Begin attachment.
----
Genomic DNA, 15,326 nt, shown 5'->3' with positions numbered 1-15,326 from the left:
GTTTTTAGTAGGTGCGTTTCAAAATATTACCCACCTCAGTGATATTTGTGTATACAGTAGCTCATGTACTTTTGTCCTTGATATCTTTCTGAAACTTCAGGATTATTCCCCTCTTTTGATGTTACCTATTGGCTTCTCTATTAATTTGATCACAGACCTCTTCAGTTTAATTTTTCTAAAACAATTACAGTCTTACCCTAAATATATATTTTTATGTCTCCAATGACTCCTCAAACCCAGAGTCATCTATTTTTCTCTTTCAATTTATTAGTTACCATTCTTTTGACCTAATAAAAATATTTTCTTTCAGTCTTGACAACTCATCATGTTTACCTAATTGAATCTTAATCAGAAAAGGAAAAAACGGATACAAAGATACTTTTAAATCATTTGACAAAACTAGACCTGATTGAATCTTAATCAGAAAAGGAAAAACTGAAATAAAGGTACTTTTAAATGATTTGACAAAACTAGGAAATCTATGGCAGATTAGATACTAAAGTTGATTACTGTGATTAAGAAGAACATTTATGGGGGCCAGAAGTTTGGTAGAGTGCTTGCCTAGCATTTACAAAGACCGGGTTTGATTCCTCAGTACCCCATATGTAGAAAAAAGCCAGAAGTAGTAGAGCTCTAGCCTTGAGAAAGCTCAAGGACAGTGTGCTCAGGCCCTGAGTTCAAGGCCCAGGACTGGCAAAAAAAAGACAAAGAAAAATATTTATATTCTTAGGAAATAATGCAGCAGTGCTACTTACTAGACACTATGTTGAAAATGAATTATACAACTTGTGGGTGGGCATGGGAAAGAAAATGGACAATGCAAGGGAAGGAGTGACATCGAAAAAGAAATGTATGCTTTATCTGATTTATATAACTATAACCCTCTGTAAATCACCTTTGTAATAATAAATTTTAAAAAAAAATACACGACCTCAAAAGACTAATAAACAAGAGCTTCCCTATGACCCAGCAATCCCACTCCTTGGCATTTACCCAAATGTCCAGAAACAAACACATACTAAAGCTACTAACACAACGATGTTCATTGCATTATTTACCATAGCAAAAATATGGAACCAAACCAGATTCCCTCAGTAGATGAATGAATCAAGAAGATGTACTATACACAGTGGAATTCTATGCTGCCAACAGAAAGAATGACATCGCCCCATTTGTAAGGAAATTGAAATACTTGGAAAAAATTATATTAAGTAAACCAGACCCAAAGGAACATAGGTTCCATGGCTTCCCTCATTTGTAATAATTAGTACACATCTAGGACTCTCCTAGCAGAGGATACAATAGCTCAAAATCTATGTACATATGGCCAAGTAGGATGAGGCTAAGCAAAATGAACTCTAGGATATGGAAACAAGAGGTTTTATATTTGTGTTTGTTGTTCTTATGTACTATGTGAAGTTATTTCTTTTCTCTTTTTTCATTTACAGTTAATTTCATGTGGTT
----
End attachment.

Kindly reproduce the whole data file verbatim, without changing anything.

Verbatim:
Genomic DNA, 15,326 nt, shown 5'->3' with positions numbered 1-15,326 from the left:
GTTTTTAGTAGGTGCGTTTCAAAATATTACCCACCTCAGTGATATTTGTGTATACAGTAGCTCATGTACTTTTGTCCTTGATATCTTTCTGAAACTTCAGGATTATTCCCCTCTTTTGATGTTACCTATTGGCTTCTCTATTAATTTGATCACAGACCTCTTCAGTTTAATTTTTCTAAAACAATTACAGTCTTACCCTAAATATATATTTTTATGTCTCCAATGACTCCTCAAACCCAGAGTCATCTATTTTTCTCTTTCAATTTATTAGTTACCATTCTTTTGACCTAATAAAAATATTTTCTTTCAGTCTTGACAACTCATCATGTTTACCTAATTGAATCTTAATCAGAAAAGGAAAAAACGGATACAAAGATACTTTTAAATCATTTGACAAAACTAGACCTGATTGAATCTTAATCAGAAAAGGAAAAACTGAAATAAAGGTACTTTTAAATGATTTGACAAAACTAGGAAATCTATGGCAGATTAGATACTAAAGTTGATTACTGTGATTAAGAAGAACATTTATGGGGGCCAGAAGTTTGGTAGAGTGCTTGCCTAGCATTTACAAAGACCGGGTTTGATTCCTCAGTACCCCATATGTAGAAAAAAGCCAGAAGTAGTAGAGCTCTAGCCTTGAGAAAGCTCAAGGACAGTGTGCTCAGGCCCTGAGTTCAAGGCCCAGGACTGGCAAAAAAAAGACAAAGAAAAATATTTATATTCTTAGGAAATAATGCAGCAGTGCTACTTACTAGACACTATGTTGAAAATGAATTATACAACTTGTGGGTGGGCATGGGAAAGAAAATGGACAATGCAAGGGAAGGAGTGACATCGAAAAAGAAATGTATGCTTTATCTGATTTATATAACTATAACCCTCTGTAAATCACCTTTGTAATAATAAATTTTAAAAAAAAATACACGACCTCAAAAGACTAATAAACAAGAGCTTCCCTATGACCCAGCAATCCCACTCCTTGGCATTTACCCAAATGTCCAGAAACAAACACATACTAAAGCTACTAACACAACGATGTTCATTGCATTATTTACCATAGCAAAAATATGGAACCAAACCAGATTCCCTCAGTAGATGAATGAATCAAGAAGATGTACTATACACAGTGGAATTCTATGCTGCCAACAGAAAGAATGACATCGCCCCATTTGTAAGGAAATTGAAATACTTGGAAAAAATTATATTAAGTAAACCAGACCCAAAGGAACATAGGTTCCATGGCTTCCCTCATTTGTAATAATTAGTACACATCTAGGACTCTCCTAGCAGAGGATACAATAGCTCAAAATCTATGTACATATGGCCAAGTAGGATGAGGCTAAGCAAAATGAACTCTAGGATATGGAAACAAGAGGTTTTATATTTGTGTTTGTTGTTCTTATGTACTATGTGAAGTTATTTCTTTTCTCTTTTTTCATTTACAGTTAATTTCATGTGGTT